In a long-feared development, an extremely damaging banana disease has apparently reached Latin America. Late last week, the Colombian Agricultural Institute (ICA) in Bogotá confirmed that four plantations in northern Colombia have been quarantined because of suspected infection with Fusarium wilt tropical race 4 (TR4), a fungus that kills plants by clogging their vascular system. Already widespread in Asia, the disease can wipe out entire plantations.
The finding has yet to be confirmed, but countries in the region are on high alert. Neighboring Ecuador is the largest banana exporter in the world; Colombia, Costa Rica, and Guatemala are big producers as well.
A major outbreak of TR4 could ruin many farmers and drive up banana prices globally. “It poses a big threat,” says Rob Reeder, a plant pathologist at CABI, a nonprofit research and outreach center for plant diseases in the developing world, based in Egham, U.K.
“This should really start raising alarm bells.” “We should take this extremely seriously,” adds Gert Kema, a plant pathologist at Wageningen University in the Netherlands.
TR4 is a variant of Panama disease, which wiped out banana plantations across Latin America in the mid-20th century. The industry recovered after it replaced the most widely cultivated banana variety at the time, Gros Michel—also known as the Big Mike—with a new one, the Cavendish, that is resistant to Panama disease and now dominates the export industry.
TR4, which easily overcomes the defenses of the Cavendish and many other banana varieties, emerged in Indonesia in the 1960s and has spread to many other countries since then. It surfaced in Jordan in 2013, in Mozambique 2 years later, and also in India, the world’s largest banana producer. Scientists dreaded its jump to the Americas, suspecting it was only a matter of time: “I wasn’t surprised, but I was shocked,” Kema says.
In June, staff at a large Colombian banana plantation spotted suspicious symptoms on trees and alerted ICA. After an initial polymerase chain reaction test for the fungus DNA came back positive, ICA launched its contingency plan, closing four farms and destroying all plants within 10 meters of samples that tested positive. ICA officials also established checkpoints to disinfect vehicles and boots and expanded disease surveillance in another 1100 hectares. So far, samples from the wider area have come back negative.
To confirm the presence of TR4, samples from the four farms will be analyzed by Wageningen University and KeyGene, a plant breeding company also in Wageningen; they expect to have the strain’s genome sequence in early August. “We are trying to do this as fast as possible, but it takes time,” says Fernando Garcia Bastidas, a Colombian researcher at KeyGene.
The sequence may also shed light on the origins of the fungus and how it arrived in Colombia. Fusarium is spread largely by contaminated soil and infected plant materials. It’s possible that the strain arrived with farm machinery from abroad, or was carried by traveling farm workers or tourists. Banana leaves, used for wrapping food in many countries, are another potential infection route. (Bananas themselves do not spread the disease.)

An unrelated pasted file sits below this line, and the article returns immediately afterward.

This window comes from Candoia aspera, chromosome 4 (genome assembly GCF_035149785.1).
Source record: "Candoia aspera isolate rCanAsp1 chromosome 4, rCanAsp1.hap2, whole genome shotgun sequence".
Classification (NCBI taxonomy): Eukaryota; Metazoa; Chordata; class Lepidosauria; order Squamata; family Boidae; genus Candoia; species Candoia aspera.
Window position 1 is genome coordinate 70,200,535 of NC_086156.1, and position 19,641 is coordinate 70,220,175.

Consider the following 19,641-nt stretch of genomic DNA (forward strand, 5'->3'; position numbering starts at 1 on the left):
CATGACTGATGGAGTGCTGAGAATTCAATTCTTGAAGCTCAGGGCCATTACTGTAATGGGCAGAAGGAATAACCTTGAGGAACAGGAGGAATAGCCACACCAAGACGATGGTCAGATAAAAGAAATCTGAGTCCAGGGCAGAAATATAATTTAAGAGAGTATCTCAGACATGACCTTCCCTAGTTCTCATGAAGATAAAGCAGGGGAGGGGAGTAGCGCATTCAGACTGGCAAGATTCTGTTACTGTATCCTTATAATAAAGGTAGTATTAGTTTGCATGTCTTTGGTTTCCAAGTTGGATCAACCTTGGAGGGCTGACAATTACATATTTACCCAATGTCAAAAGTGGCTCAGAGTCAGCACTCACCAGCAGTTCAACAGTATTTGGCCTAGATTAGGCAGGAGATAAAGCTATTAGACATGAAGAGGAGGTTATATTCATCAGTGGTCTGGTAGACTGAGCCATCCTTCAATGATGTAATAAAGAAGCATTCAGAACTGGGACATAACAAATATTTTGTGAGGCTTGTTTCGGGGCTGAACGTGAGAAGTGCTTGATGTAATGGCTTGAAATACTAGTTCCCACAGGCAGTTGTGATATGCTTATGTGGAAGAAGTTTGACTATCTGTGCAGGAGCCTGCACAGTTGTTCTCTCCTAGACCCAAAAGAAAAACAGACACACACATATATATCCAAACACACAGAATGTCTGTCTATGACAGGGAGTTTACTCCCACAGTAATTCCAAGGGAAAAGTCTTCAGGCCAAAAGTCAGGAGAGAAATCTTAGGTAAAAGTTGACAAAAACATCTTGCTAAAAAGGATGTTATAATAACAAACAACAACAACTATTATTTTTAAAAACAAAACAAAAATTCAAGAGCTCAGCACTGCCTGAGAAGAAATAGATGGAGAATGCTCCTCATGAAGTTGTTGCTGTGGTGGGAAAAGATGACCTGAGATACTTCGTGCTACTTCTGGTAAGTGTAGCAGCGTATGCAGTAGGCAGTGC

Fungicides can’t save plants that are already infected with TR4, and the fungus’s spores persist in soil for decades. The only way to contain the pathogen, once a plantation is infested, is to destroy all of the plants and take the farm out of production for many years—while trying to prevent the spores from escaping in runoff.
Data on TR4’s economic toll are scarce, but one estimate puts the damage for Indonesian farmers at $120 million annually, and for farmers in Taiwan at double that amount. After TR4 was detected in Queensland in Australia in 2015, “most farmers implemented extensive biosecurity measures which are very expensive and very restrictive,” says James Dale of the Queensland University of Technology in Brisbane. Meanwhile, he says, “Areas in which there is TR4 are quarantined and therefore out of production. There is a double economic hit.” Filipino farmers have tried to cope with the disease by abandoning infested plantations and planting on clean soil elsewhere. But that strategy only lasts until clean land runs out—and often, farmers have contaminated the new fields in the process.
TR4 may be harder to control in Central and South America than in Australia, Dale says, because many more hectares are in production and many smallholder farmers don’t know about, or can’t afford, control measures.
New ways to battle the scourge are on the horizon. Adding certain types of biomass to the soil and covering it in plastic can kill the spores, as the material decomposes and releases gas toxic to bacteria and fungi. In trials conducted by Kema and his colleagues in the Philippines, the technique significantly reduced the number of spores, suggesting it might help contain the disease.
The longer-term solution is the same one that saved plantations decades ago: replacing the vulnerable plants with a resistant variety. The Honduras Foundation for Agricultural Research in La Lima has spent decades breeding TR4-resistant bananas, but so far the results have not lived up to the Cavendish in properties such as taste and resistance to blemishes. A genetically modified Cavendish produced in Dale’s lab has shown resistance to the fungus in early field trials. Dale says that banana is now in larger trials; he hopes it can be commercialized in 2023. But whether consumers will buy transgenic bananas remains a question. “It’s down to public perception,” Reeder says.
What’s already clear from TR4’s apparent arrival in Latin America, Kema says, is that banana cultivation cannot continue without major changes. “This is a turning point for the industry,” he says.